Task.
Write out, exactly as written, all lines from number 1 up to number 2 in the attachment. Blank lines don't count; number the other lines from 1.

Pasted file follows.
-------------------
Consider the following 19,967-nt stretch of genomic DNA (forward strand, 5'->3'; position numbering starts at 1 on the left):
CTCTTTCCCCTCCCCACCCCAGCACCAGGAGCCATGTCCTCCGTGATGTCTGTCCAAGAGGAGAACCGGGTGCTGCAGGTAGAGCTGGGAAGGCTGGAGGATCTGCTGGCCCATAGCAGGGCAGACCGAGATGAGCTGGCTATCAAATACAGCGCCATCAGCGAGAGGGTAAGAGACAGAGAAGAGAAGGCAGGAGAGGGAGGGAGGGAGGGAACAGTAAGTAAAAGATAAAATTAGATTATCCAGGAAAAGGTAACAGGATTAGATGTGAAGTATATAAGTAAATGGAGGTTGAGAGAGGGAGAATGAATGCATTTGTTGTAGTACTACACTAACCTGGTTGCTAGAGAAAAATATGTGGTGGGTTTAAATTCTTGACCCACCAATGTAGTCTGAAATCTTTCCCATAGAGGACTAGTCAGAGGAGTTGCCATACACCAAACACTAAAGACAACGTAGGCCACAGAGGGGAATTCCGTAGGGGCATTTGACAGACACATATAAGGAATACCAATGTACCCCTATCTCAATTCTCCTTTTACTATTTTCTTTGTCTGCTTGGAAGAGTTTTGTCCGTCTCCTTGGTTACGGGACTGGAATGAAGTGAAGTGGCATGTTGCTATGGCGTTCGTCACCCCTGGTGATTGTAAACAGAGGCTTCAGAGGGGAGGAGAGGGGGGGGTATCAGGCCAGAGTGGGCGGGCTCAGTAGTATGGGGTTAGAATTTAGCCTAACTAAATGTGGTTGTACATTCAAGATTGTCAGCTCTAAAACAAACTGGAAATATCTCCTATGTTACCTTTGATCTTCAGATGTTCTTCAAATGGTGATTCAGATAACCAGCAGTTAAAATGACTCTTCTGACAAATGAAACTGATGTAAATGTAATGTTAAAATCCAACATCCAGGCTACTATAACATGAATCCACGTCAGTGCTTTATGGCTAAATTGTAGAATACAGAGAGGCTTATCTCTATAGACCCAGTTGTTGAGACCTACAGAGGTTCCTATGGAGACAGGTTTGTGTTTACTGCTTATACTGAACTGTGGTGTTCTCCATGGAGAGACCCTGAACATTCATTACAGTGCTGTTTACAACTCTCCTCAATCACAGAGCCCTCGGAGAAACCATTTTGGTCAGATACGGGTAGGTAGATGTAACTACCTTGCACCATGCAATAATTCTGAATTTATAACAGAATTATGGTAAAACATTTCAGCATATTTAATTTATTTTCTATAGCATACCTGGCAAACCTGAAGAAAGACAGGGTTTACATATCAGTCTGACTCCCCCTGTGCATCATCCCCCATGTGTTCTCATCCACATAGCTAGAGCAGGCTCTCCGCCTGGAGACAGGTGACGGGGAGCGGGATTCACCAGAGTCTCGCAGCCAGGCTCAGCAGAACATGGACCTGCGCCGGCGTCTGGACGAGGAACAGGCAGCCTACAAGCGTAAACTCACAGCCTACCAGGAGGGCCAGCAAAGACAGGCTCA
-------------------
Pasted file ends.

Consider the following 19,967-nt stretch of genomic DNA (forward strand, 5'->3'; position numbering starts at 1 on the left):
CTCTTTCCCCTCCCCACCCCAGCACCAGGAGCCATGTCCTCCGTGATGTCTGTCCAAGAGGAGAACCGGGTGCTGCAGGTAGAGCTGGGAAGGCTGGAGGATCTGCTGGCCCATAGCAGGGCAGACCGAGATGAGCTGGCTATCAAATACAGCGCCATCAGCGAGAGGGTAAGAGACAGAGAAGAGAAGGCAGGAGAGGGAGGGAGGGAGGGAACAGTAAGTAAAAGATAAAATTAGATTATCCAGGAAAAGGTAACAGGATTAGATGTGAAGTATATAAGTAAATGGAGGTTGAGAGAGGGAGAATGAATGCATTTGTTGTAGTACTACACTAACCTGGTTGCTAGAGAAAAATATGTGGTGGGTTTAAATTCTTGACCCACCAATGTAGTCTGAAATCTTTCCCATAGAGGACTAGTCAGAGGAGTTGCCATACACCAAACACTAAAGACAACGTAGGCCACAGAGGGGAATTCCGTAGGGGCATTTGACAGACACATATAAGGAATACCAATGTACCCCTATCTCAATTCTCCTTTTACTATTTTCTTTGTCTGCTTGGAAGAGTTTTGTCCGTCTCCTTGGTTACGGGACTGGAATGAAGTGAAGTGGCATGTTGCTATGGCGTTCGTCACCCCTGGTGATTGTAAACAGAGGCTTCAGAGGGGAGGAGAGGGGGGGGTATCAGGCCAGAGTGGGCGGGCTCAGTAGTATGGGGTTAGAATTTAGCCTAACTAAATGTGGTTGTACATTCAAGATTGTCAGCTCTAAAACAAACTGGAAATATCTCCTATGTTACCTTTGATCTTCAGATGTTCTTCAAATGGTGATTCAGATAACCAGCAGTTAAAATGACTCTTCTGACAAATGAAACTGATGTAAATGTAATGTTAAAATCCAACATCCAGGCTACTATAACATGAATCCACGTCAGTGCTTTATGGCTAAATTGTAGAATACAGAGAGGCTTATCTCTATAGACCCAGTTGTTGAGACCTACAGAGGTTCCTATGGAGACAGGTTTGTGTTTACTGCTTATACTGAACTGTGGTGTTCTCCATGGAGAGACCCTGAACATTCATTACAGTGCTGTTTACAACTCTCCTCAATCACAGAGCCCTCGGAGAAACCATTTTGGTCAGATACGGGTAGGTAGATGTAACTACCTTGCACCATGCAATAATTCTGAATTTATAACAGAATTATGGTAAAACATTTCAGCATATTTAATTTATTTTCTATAGCATACCTGGCAAACCTGAAGAAAGACAGGGTTTACATATCAGTCTGACTCCCCCTGTGCATCATCCCCCATGTGTTCTCATCCACATAGCTAGAGCAGGCTCTCCGCCTGGAGACAGGTGACGGGGAGCGGGATTCACCAGAGTCTCGCAGCCAGGCTCAGCAGAACATGGACCTGCGCCGGCGTCTGGACGAGGAACAGGCAGCCTACAAGCGTAAACTCACAGCCTACCAGGAGGGCCAGCAAAGACAGGCTCA